The Premise. Video games have traditionally been controlled through small hand and finger movements, but lately, video game developers have created systems (such as the Wii, the Xbox Kinect, and Rockband) that allow players to use their whole body to immerse themselves in the game. Wii Sports doesn’t exactly offer the most technical training with its boxing game, and thus a quality interactive boxing videogame has yet to be developed—until now.
The Product. Virtual Knockout is the result of a combination between rhythmic gaming and focused mitt training. It’s a game that can be played on an iOS or Android device where a virtual trainer throws a variety of punches that require quick reflexes and timing to succeed. But if the user wants to turn the game into a workout, he or she can mount their device on to a unit that comes complete with spring loaded targets equipped with accelerometers. The result is an intensely fun workout that cuts out the need for a trip to the gym or payment for a trainer.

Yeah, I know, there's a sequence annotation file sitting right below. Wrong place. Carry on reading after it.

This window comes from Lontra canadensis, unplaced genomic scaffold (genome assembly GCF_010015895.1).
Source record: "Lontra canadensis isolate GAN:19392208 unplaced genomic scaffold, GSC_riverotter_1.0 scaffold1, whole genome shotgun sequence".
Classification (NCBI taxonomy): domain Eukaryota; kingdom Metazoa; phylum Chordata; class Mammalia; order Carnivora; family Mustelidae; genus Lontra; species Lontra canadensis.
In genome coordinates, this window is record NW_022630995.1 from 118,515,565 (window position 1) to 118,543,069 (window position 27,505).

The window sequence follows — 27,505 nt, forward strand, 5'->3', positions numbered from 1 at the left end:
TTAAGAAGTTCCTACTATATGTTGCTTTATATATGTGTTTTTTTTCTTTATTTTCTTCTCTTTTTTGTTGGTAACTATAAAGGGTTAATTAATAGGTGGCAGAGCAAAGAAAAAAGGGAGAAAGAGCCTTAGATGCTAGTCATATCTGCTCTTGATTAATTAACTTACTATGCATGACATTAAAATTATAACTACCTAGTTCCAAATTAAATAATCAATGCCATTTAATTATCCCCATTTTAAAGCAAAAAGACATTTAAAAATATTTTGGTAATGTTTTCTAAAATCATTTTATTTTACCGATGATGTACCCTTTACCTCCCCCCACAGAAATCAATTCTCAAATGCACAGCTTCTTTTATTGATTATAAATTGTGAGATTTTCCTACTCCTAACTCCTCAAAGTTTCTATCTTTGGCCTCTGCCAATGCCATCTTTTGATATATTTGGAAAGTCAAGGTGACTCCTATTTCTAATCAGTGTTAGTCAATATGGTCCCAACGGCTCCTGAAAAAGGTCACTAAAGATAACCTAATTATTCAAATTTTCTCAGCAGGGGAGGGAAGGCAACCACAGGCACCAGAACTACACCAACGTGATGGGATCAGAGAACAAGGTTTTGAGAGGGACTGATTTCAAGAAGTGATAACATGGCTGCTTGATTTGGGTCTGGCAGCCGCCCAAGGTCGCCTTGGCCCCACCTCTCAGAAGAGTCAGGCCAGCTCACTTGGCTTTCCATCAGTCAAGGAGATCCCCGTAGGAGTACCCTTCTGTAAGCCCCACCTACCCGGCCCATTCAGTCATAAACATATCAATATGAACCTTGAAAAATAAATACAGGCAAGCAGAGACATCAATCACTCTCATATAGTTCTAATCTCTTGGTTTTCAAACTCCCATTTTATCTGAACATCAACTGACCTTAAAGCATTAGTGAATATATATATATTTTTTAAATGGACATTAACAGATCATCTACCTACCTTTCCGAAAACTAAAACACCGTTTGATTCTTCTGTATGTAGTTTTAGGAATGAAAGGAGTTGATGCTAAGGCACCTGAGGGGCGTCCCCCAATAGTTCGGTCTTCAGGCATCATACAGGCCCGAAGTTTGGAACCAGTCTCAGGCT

The Pitch. It’s much easier to see how the Virtual Knockout could be useful when it’s in action. The studio device that they use for the video seems sturdy enough, but it remains to be seen how a wall mount can withstand a bevy of punches. The app, however, looks like a game made for the 1990s. The gameplay seems too repetitive to retain any interest from a casual player, and the graphics are mediocre at best.
The Perks. The app isn’t quite ready yet, but it’s expected to be available in June for $5. But if you’re looking for the full-body experience, the price will be a lot higher. The Early Bird Wall Banger that mounts to a wooden or masonry wall costs $299 (app included), and it is expected to be delivered in October 2014. The Floor Model has an even steeper price of $649 for the Early Bird deal, but it does come with a floor stand. The two models are expected to be delivered in December if you aren’t able to claim the Early Bird deal.
The Potential. A manufacturer still hasn’t been chosen, so that’s not a good sign, but the preliminary designs themselves don’t look too sturdy either. Even the limited market of customers who are interested in boxing are unlikely to use Virtual Knockout as a substitute for traditional training techniques, but it does appear as if Virtual Knockout can deliver an invigorating, fun aerobic workout.